Riccardo Tisci wants a film to be made about him.

The 43-year-old fashion designer - who was the former creative director of Givenchy for over one decade - feels ''blessed'' to have a successful career, and he has admitted he is often approached by film directors who want to depict his life journey in a movie.

Speaking to Highsnobiety.com, the creative mastermind said: ''I'm blessed because I think God gave me this dream. Sometimes I have a friend, a director and they're like 'Oh, let's make a movie of your life' and one day I probably will do it because I'm so lucky in my life that I really believe somebody does help me from another planet. I'm so happy and I'm so blessed. So, I never forget where I came from and I need to go back there and I need to talk to these people.''

The mogul - who has also worked with Nike for almost 10 years - has revealed he is taking a ''break'' from the fashion business because he feels he needs to take ''two minutes to stop'' and ''reinvent'' himself as he hasn't taken a breather since he started his career aged 10 years old.

He explained: ''This is why I'm taking my break. I achieved a lot already. You know, when you run, run, run, run, you need two minutes to stop.

''People say 'Oh, you took a sabbatical because you were totally overworking.' No, no, no. I started working when I was ten. So it's 33 years. I never stopped for a second in my life and when you are a creative person it's rare that you look up and say 'Oh my God I'm so proud'. You always want to change something because you know, things change, emotions change, you grow up.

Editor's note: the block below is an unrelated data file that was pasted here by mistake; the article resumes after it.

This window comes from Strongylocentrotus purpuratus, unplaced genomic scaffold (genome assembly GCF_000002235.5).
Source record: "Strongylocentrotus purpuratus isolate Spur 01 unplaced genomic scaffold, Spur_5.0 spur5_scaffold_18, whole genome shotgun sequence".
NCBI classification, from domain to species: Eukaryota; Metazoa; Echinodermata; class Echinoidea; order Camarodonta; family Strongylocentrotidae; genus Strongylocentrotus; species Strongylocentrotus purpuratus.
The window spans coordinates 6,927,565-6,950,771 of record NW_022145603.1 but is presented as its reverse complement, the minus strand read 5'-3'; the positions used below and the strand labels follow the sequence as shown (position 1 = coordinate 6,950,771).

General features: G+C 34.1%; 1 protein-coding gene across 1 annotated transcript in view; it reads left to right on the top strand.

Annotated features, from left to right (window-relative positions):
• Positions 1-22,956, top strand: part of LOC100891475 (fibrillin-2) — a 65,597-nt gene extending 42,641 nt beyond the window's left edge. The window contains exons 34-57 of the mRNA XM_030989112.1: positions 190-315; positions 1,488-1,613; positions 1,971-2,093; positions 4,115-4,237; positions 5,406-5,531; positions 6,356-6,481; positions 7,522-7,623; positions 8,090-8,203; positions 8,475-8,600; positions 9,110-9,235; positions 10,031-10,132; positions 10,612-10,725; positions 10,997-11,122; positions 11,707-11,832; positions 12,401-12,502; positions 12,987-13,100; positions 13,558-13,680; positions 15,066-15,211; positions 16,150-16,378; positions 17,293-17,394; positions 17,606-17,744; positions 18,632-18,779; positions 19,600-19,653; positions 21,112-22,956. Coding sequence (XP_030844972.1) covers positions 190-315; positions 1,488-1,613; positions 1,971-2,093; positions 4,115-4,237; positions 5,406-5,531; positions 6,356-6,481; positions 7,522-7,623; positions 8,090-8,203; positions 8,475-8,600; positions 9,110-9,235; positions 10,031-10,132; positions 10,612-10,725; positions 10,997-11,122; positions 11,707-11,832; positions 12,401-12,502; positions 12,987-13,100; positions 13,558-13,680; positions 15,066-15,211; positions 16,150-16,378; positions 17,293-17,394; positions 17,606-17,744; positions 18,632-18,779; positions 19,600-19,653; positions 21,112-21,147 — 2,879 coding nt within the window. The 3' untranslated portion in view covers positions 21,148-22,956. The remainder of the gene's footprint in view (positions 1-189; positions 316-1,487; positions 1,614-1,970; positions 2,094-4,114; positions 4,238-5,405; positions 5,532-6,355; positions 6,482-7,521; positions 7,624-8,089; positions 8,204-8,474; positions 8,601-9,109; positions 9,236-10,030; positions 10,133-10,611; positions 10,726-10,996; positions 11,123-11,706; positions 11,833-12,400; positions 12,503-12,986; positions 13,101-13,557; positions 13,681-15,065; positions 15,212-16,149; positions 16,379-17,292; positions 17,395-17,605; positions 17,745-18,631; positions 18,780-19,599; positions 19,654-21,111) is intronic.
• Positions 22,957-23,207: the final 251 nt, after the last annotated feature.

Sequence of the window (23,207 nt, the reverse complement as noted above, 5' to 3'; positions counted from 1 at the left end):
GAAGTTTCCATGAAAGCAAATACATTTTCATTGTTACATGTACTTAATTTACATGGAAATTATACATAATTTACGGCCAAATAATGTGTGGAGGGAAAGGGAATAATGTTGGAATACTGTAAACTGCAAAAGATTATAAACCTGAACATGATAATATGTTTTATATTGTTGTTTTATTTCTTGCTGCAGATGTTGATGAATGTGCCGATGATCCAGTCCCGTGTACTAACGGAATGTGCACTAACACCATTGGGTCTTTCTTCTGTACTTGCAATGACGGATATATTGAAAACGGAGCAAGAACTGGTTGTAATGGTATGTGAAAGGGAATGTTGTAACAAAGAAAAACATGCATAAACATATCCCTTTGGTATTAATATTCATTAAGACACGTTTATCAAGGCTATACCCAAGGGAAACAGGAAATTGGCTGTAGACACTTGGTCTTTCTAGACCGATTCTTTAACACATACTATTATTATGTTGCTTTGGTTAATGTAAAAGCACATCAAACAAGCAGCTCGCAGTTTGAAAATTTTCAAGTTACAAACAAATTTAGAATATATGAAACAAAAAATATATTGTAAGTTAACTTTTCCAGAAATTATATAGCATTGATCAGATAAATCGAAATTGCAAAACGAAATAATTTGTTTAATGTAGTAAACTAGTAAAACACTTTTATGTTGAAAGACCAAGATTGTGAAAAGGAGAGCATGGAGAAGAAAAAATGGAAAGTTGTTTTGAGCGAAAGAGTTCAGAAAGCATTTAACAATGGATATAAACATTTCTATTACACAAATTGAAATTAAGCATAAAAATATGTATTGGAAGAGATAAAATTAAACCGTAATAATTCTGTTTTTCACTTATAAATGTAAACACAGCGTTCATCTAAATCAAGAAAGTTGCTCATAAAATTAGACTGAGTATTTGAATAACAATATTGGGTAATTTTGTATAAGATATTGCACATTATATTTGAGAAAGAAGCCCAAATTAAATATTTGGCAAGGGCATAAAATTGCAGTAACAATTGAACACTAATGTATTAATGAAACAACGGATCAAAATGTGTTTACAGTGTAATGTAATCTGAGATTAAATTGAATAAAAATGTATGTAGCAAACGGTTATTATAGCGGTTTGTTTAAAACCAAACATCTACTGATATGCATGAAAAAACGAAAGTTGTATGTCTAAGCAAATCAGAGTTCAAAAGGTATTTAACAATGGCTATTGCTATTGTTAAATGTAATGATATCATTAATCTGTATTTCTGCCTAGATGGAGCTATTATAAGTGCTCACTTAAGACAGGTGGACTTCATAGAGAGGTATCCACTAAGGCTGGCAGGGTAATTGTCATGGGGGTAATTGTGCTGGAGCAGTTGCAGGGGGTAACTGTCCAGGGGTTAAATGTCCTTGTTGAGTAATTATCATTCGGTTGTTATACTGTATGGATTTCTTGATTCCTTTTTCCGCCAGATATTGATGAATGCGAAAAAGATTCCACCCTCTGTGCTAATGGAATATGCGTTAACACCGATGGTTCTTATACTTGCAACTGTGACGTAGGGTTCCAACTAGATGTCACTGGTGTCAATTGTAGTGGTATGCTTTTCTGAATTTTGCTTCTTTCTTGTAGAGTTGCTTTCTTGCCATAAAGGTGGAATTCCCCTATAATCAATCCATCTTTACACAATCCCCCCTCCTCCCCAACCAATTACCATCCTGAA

''So, what I really am so proud of is after 15 years of my career, I can be able to talk to a woman, she could be 70, very classic, elegant and chic, and also talk to young kids from Harlem and from the Bronx. That really for me is the biggest dream I could have. I'm still the same Ricky that I used to be 15 years ago. I didn't change, my life's changed and of course I'm glad, but I want to talk to the younger generation. I'm 43 and I'm trying to think how kids and young generations think.

''You know, what do humans needs in their life? What I'm thinking at the moment is that I'm going to take care of myself and then reinvent myself.''